, ,

Ope! There she is. Told you she’d show up, didn’t I?  Acts like she never heard rain before. What a weirdo. 

I’m not sure what woke me. Could be heartburn, my hip smarting, or another hot flash, but I’m pretty sure it was the rain tapping gently on the leaves outside my bedroom window that I keep open just a crack so I can hear the world. I stuffed myself into yesterday’s jeans and a soft baja shirt that I’ve had forever (you know, from that time we drove home from Orlando) and walked barefoot onto the dark balcony to see the silhouette of the rain in the courtyard lights. The rain comes in waves, mostly gentle but when it comes down hard I love the sound of it on the roof, and I walk outside to witness its immanence, wishing I heard it on a tin roof, the roof we talked about, the one we wanted, the one I remembered when I was a little girl and sometimes wish for.

When we visited Mom Mom and Pop Pop, we slept upstairs in the beds their daughters slept in, brown hospital beds we approached on ancient tiles with patterns we don’t see anymore, barefoot creaky floors, we slipped beneath crisp sheets and ancient quilts, beds separated by a large window fan, the kind of fan that would kill a man if you stuck your hand too close and we learned and never forgot the sound of that fan that sounded like an airplane taking off that could take off your hand but they turned off the fan while we slept upstairs in the bed mom slept in when she was a girl.  And I heard the rain on the aluminum valances outside the windows and fell in love with the rain and the roof and the secret bed and blankets and quilts.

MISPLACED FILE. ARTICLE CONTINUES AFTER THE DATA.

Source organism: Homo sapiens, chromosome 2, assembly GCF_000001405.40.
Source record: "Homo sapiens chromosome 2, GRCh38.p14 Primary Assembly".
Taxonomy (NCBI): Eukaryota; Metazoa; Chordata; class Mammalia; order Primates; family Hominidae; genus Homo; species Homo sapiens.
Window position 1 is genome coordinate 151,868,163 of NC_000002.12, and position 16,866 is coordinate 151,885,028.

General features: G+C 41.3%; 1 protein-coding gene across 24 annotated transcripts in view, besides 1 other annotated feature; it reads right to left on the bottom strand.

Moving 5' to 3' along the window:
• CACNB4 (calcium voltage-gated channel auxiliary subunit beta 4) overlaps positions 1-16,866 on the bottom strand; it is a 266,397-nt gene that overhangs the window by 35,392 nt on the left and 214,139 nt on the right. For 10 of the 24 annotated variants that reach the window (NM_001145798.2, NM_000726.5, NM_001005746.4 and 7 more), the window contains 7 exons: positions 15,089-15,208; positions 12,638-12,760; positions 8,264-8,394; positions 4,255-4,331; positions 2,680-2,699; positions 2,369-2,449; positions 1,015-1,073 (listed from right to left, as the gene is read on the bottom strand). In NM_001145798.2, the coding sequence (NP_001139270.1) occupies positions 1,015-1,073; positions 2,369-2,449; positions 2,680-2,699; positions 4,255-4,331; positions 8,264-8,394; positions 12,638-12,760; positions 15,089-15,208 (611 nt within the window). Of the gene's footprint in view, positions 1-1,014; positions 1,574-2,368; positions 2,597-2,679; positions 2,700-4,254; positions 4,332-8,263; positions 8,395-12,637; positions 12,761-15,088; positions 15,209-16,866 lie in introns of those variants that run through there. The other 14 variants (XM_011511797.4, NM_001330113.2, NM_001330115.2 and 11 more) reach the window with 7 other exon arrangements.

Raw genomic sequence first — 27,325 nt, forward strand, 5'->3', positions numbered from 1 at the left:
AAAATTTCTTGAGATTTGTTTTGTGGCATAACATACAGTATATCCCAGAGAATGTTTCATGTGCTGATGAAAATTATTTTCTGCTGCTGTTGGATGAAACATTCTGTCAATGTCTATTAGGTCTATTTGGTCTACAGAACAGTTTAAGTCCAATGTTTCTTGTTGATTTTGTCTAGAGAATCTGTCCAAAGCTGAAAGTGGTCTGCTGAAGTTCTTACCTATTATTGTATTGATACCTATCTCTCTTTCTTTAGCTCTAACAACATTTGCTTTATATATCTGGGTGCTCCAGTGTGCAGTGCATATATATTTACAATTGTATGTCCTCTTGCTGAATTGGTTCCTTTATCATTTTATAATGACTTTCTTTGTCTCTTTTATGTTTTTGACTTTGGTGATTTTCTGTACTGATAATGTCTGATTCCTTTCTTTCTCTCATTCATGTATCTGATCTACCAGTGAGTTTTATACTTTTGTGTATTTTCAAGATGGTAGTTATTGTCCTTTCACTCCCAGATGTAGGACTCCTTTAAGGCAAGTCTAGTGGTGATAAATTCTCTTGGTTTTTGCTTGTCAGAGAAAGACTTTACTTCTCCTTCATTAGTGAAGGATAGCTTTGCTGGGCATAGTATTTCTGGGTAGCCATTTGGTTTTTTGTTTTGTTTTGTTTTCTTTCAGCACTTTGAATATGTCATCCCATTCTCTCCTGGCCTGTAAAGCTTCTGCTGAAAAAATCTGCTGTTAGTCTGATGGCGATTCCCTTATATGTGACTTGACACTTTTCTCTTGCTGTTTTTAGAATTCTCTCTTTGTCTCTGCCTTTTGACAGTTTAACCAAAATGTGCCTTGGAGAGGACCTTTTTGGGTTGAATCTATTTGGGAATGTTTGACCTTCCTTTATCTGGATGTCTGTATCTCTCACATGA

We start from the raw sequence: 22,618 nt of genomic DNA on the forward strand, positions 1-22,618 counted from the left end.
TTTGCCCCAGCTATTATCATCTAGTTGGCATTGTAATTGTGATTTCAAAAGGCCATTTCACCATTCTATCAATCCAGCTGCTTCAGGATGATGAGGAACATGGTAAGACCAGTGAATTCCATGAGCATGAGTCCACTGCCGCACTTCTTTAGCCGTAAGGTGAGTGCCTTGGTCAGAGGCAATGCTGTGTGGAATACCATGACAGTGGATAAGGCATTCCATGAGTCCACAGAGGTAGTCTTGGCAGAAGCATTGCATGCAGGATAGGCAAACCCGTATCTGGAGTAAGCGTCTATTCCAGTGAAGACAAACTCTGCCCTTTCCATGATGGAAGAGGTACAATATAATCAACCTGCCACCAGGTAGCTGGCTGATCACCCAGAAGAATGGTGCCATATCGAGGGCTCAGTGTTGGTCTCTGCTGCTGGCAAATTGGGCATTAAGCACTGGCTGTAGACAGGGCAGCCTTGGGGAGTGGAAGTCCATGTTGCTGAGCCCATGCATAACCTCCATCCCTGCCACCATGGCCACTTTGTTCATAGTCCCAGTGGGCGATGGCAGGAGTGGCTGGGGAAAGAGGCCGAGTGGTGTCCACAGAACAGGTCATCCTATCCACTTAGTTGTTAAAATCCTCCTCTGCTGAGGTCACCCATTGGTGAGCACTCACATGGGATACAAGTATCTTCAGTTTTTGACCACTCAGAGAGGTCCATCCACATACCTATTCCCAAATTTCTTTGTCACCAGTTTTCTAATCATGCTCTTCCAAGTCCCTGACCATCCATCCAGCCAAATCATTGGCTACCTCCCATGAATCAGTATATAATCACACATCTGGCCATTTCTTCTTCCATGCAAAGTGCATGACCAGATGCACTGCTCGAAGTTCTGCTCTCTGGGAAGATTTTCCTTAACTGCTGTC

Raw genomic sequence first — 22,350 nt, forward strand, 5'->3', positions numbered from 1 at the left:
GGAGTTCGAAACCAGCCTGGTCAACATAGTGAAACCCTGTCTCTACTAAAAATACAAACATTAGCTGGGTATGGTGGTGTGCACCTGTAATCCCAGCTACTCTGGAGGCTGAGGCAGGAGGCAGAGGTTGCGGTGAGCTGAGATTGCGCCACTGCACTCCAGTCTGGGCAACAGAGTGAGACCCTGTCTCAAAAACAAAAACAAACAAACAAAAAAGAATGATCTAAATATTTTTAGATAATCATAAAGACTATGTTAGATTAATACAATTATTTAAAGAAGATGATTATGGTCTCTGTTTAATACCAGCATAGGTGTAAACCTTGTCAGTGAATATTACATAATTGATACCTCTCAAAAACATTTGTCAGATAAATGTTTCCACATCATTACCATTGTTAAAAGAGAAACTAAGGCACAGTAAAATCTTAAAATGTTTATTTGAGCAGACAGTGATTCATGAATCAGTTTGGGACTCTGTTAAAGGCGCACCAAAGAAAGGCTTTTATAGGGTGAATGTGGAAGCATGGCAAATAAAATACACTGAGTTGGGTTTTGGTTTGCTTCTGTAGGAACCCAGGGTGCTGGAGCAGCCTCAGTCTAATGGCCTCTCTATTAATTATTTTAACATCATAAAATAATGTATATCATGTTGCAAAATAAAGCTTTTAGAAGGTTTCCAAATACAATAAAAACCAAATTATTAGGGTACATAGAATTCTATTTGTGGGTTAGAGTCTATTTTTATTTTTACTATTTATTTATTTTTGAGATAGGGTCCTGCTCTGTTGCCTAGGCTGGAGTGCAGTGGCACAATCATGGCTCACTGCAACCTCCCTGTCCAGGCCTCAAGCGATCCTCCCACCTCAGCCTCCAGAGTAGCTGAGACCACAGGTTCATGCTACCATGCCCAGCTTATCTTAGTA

We moved to a new building in the middle of nowhere surrounded by low mountains that afforded views upon meadows and ponds for the wealthy. I left my cubicle seat for the low, wide windows to watch the rain pouring down in the parking lot, heavy, jumping up from the asphalt up into wheel wells, cratering the ground, the sound of the heavy rain on the roof, I could not resist, I dropped everything to go to the window or the door and watch the heavy rain fall and hear its sound on us all while everyone faced their screens and typed things that mattered in that moment. I acted like a woman who’d never seen it rain before.

When the rain comes hard I want to see. I want to hear. I don’t know why, and maybe I don’t need to know why. I just know it comforts me. It makes me feel. It stimulates “being.”

Meanwhile, since the sun has risen in soggy boots, they are emptying the crazy dog-lady’s apartment of the garbage she left behind, one box and bag at a time.  My Aunt is fighting nature’s gravity. My neighbors wonder what’s become of me. And he asked me to write a sci-fi story and I will finish it or be damned.  My plants move and redden silently, my candle burns sage while I write in darkness into overcast light.  I am a fool. I make mistakes. I am imperfect and unlearned, but I am not giving up, not as long as I wear an olive drab shirt that says “Marines” in black that tells me to fight and a leather necklace with ceramic beads sporting Victorian roses which asks me to bring peace.  I will lean into furious rain. I will learn to love and let go of hate. I will write old things, probably, and maybe somebody will like it. My world works better when I am wet.